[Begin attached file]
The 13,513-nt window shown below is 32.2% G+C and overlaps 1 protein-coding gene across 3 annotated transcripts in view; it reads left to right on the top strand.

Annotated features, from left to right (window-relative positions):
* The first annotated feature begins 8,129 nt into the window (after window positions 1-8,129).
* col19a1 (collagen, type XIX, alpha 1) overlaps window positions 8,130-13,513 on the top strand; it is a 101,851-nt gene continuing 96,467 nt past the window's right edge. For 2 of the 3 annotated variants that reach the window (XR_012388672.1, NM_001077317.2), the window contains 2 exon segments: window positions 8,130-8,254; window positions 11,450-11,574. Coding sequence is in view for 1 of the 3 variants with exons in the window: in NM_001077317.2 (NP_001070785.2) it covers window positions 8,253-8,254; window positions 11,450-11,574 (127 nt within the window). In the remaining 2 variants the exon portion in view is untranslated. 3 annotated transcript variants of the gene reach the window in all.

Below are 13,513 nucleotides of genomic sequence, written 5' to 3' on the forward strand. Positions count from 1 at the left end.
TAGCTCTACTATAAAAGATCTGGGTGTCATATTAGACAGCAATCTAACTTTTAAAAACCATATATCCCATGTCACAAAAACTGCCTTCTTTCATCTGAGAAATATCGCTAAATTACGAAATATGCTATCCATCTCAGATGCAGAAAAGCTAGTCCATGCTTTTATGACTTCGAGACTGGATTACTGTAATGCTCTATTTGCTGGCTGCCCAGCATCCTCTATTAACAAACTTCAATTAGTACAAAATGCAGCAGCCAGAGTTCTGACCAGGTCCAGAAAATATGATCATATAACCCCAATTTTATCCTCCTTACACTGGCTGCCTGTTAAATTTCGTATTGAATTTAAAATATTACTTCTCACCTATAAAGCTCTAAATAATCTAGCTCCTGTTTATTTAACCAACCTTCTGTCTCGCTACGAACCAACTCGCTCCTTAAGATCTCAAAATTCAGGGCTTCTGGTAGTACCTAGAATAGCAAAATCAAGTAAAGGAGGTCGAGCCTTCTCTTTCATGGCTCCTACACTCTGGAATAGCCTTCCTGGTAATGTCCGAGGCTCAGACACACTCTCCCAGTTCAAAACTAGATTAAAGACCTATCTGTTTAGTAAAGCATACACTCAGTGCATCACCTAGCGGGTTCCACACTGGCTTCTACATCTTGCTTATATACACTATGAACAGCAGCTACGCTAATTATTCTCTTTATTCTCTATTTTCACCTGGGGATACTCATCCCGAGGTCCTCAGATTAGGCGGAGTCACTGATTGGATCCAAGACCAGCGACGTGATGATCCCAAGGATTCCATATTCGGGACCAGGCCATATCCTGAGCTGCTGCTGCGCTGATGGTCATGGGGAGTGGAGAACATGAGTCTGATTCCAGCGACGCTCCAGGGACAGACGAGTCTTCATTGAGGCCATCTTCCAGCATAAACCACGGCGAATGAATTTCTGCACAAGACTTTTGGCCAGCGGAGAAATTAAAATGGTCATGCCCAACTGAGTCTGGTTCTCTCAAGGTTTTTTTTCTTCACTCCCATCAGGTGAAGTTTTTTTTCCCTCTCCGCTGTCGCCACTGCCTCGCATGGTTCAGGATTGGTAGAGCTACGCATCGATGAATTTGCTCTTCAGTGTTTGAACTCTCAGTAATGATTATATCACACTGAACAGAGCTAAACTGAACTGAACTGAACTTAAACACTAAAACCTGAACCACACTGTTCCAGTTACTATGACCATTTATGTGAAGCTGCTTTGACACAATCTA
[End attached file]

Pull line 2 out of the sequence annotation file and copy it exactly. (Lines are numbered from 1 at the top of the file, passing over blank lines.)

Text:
Annotated features, from left to right (window-relative positions):